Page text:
People appreciate brands that make things happen in real time. This is true of both brands that respond to an immediate need, as well as brands that jump on a hot trend in a unique way. The reactiveness shows that brands are paying attention to the people they serve. As a consumer, there’s no replacement for feeling empathized with. You want to know the brands where you invest your time and money have your back.

When home goods chain Bed Bath & Beyond filed for bankruptcy, thrifty shoppers were wondering what to do with the stockpiles of coupons they’d stashed over the years. The chain was famous for its abundance of never-expiring coupons, which had gained somewhat of a cult following. Shortly after the news broke, competitors The Container Store and Big Lots announced they would accept the coupons at their own stores for a limited time, effectively delivering the surprise and delight factor while attracting the audience segment in market for a new home goods provider.

Real-time marketing can also mean humanizing your brand by owning up to a mistake in a clever way. In 2011, an American Red Cross employee accidentally tweeted about getting drunk on Dogfish Head beer from the Red Cross account, thinking it was her personal one. Instead of firing her, Red Cross adeptly handled the situation from Twitter, tweeting, “We’ve deleted the rogue tweet but rest assured the Red Cross is sober and we’ve confiscated the keys.” Impressed by the NGO’s dignified and human response, Dogfish launched a national fundraising campaign for the Red Cross with the hashtag #gettingslizzerd from the original tweet.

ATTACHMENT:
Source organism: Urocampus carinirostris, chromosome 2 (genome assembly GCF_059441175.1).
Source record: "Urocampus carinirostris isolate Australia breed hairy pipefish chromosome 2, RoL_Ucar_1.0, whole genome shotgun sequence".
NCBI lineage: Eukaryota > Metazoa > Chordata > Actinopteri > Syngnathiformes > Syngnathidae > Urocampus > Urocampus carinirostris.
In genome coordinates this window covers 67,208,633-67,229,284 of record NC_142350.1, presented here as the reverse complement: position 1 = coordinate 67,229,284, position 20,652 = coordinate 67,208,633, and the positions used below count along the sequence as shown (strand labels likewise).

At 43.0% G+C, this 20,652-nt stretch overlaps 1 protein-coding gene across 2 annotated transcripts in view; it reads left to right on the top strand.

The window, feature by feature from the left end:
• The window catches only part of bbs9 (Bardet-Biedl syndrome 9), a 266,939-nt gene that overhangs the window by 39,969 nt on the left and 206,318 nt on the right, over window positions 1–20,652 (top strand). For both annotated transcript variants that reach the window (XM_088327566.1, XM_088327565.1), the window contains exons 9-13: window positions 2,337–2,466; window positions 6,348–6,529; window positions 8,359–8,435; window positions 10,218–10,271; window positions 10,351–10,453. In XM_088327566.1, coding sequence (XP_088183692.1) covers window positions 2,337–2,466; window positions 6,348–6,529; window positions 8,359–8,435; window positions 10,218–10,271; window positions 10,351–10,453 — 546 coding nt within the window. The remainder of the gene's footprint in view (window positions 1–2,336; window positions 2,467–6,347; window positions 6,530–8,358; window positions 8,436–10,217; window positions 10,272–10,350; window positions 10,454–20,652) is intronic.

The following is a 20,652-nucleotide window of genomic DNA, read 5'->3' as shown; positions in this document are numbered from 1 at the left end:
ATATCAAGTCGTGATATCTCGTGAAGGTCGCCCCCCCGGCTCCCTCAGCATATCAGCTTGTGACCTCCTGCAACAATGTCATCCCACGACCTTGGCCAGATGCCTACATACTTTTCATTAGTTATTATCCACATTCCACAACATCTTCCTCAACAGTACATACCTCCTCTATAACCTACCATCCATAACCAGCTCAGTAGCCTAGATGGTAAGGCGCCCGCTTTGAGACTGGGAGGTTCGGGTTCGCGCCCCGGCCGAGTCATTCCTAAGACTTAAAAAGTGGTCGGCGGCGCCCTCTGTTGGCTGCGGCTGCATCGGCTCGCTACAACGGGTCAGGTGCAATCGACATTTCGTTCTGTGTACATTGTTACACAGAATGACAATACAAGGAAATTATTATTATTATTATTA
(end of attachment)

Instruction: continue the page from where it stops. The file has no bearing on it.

The accidental collab was a major boost for both brands. Dogfish, a small brewery with 150 employees at the time, enjoyed national exposure, while the American Red Cross raised money and recruited blood donors for a global cause.

Scale these creative marketing strategies big and small

While many of these campaigns are backed by large teams and large budgets, you don’t need either to learn from their success and apply these creative marketing strategies to your own endeavors.

Study the campaigns that inspired you and pull out the strategic insights by asking:

  • What did you love about this campaign?
  • Why did it resonate with its target audience?
  • What tactics did it use to stand out from the noise?
  • What did it achieve for the brand it promoted?

Armed with the answers to these important strategic questions, you can parse out the type of thinking that went into concepting these campaigns, and apply them at a scale appropriate for your own work.